Smart Mobility: – Smart mobility is also the main concern in smart transportation as it is consistent with the development of a sustainable world [101]. In particular, either ICT is the initiative to smart mobility or a complete failure [31]. Smart Mobility is providing solutions to users by using new technologies like IoT, ICT etc. Some tourists use apps to plan their journey, but they get limited information and priorities for travel recommendations [205]. Smart mobility is also helpful for citizens to roam and move freely in the vicinity of a smart city. Smart mobility also helps in improving the traffic control system by giving access to other routes in emergencies or traffic jams. Intelligent navigators facilitate providing routes and navigating to essential services like ambulances and government. can be facilitated by intelligent navigation. In the coming year, smart mobility transform into mobility as a service paradigm, like car-sharing [205].

#### 7.2.2.Benefits of smart transportation

Figure 15 explores a picture of smart transportation in the city. Smart transportation has many benefits, some of them are discussed as.

##### Fig. 15.

Smart transportation [180].

Smart Transportation is safer: – In smart transport the integration of ML with IoT, 5G help in reducing traffic and road accidents. In these IoT devices, cameras and other safety devices help in monitoring the traffic situation and intimate the same to users for improving road safety.

Smart Transportation is better managed: – Smart transportation facilitates the public administration by allowing to monitor the performance of road safety and traffic. It also gives information on critical sources of problems and tracks where maintenance is required.

Smart Transport is very effective: – With better management of resources in smart transport gives more efficient results. If we are having quality data, then easily identify the areas where improvement is required. It also provides better-quality filling rates.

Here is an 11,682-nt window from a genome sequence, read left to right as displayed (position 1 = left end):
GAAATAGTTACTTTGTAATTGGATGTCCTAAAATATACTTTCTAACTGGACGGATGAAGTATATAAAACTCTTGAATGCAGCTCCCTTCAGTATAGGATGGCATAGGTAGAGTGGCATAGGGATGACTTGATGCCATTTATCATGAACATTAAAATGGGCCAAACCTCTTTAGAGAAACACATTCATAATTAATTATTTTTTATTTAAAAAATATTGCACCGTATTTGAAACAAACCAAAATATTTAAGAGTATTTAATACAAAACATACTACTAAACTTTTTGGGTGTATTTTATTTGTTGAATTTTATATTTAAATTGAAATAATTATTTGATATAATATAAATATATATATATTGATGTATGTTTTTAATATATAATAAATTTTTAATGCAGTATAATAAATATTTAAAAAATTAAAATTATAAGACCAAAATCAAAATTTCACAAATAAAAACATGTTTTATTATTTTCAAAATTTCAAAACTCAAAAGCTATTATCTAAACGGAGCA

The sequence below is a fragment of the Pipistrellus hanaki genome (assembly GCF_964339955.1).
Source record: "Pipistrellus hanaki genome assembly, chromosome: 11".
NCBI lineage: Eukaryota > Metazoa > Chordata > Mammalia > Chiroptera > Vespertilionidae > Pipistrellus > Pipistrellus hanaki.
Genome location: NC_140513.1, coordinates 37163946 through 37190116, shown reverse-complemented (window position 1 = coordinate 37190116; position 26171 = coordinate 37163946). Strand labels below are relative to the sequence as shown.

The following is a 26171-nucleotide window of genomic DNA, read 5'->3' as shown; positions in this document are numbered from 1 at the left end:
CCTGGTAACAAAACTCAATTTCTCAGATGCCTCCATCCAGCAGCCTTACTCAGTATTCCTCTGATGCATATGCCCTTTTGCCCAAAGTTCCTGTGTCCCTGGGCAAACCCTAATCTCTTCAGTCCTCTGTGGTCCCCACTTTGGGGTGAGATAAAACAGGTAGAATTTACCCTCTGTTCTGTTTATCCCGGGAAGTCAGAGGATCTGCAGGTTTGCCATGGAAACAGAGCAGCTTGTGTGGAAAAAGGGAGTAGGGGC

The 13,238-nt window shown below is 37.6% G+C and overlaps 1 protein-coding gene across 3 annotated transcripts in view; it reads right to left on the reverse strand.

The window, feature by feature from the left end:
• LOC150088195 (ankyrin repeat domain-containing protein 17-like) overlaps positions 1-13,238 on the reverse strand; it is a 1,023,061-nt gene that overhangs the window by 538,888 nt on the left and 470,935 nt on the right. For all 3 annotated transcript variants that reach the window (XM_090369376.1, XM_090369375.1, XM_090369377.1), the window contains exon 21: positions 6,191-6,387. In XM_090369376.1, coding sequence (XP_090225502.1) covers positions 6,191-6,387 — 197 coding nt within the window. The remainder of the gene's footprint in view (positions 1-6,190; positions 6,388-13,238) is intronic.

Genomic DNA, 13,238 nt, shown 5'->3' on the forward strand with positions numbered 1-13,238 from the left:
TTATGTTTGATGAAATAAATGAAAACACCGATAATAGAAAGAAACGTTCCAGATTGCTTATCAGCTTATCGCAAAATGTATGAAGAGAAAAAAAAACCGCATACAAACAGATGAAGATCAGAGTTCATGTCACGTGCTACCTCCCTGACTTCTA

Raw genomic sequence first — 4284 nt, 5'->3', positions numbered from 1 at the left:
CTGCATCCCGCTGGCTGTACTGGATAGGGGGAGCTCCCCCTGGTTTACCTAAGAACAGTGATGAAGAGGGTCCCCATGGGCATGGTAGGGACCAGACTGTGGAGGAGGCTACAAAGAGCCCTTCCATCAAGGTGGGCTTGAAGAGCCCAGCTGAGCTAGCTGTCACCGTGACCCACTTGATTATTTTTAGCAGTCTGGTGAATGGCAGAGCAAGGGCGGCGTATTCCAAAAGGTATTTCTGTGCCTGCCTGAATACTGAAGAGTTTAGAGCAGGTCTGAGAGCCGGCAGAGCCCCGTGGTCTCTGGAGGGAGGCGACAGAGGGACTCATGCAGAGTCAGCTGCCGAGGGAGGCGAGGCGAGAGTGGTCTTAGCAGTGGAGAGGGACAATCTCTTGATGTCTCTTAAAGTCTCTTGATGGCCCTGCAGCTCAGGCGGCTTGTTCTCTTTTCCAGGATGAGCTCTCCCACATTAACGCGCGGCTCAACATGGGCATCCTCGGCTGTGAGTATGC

Smart Transportation is more cost-effective: – Smart transportation also helps in reducing the cost by providing the best shortest routes, giving information regarding facilities available with approx distance and price, and many more. Commuters also take benefit if they get affordable public transport as compared to hiring a private CAB.

Smart Parking Management: – In smart parking the driver or car owner can’t face the problem of finding the available space for parking. The system provides the information by collecting real-time data from connected devices and sensors.

Smart Traffic Management: – With the smart traffic management system users can get information about congestion on road. So that they can plan their journey accordingly.

Smart Transportation provides instant information: – Smart transport system can also provide information instantly regarding the issue in the city, traffic congestion, and problem areas using traffic management centers. They also ensure public safety and provide information on affordable insurance plans.

Integrated Ticket Systems: – It will also provide diverse services to citizens by providing the intelligent ticket system in some local services.

#### 7.2.3.Challenges in smart transportation

A large number of vehicles in major cities around the world has posed major transportation and stability challenges, like air pollution, traffic congestion and energy problems [284]. Following are some challenges to smart transportation.

Security: – Vulnerable to cyberattacks is one of the biggest fears among smart city dwellers. Cyber attacks are more common to criminals as the world’s connectivity to the internet increases. The data flow during the smart transport management system are may be hacked or used to thief the vehicle if there is no secure communication. The security of data used in toll collection systems is also in danger. During finding the available parking space user share their location, this also may create problems in user security.

Data Privacy: – User data cannot be retrieved without their knowledge. The user’s personal identity must not be identified or traced. Data privacy in smart transport is the main concern. Under the new law, data processing must have legitimate.

Supply Chain: – Due to epidemics like Covid-19 the global supply chain is affected. While transportation may face various problems during this epidemic. Due to that many businesses are affected. When the drivers may ill and move from one region to another it may cause public health.

Environmental Problem: – With the rapid growth in the automobile industry the traffic on roads also increases. This may affect the air quality and water pollution in nearby residential areas. The environmental problems caused by the IoT devices are currently serious and need to be addressed urgently [180].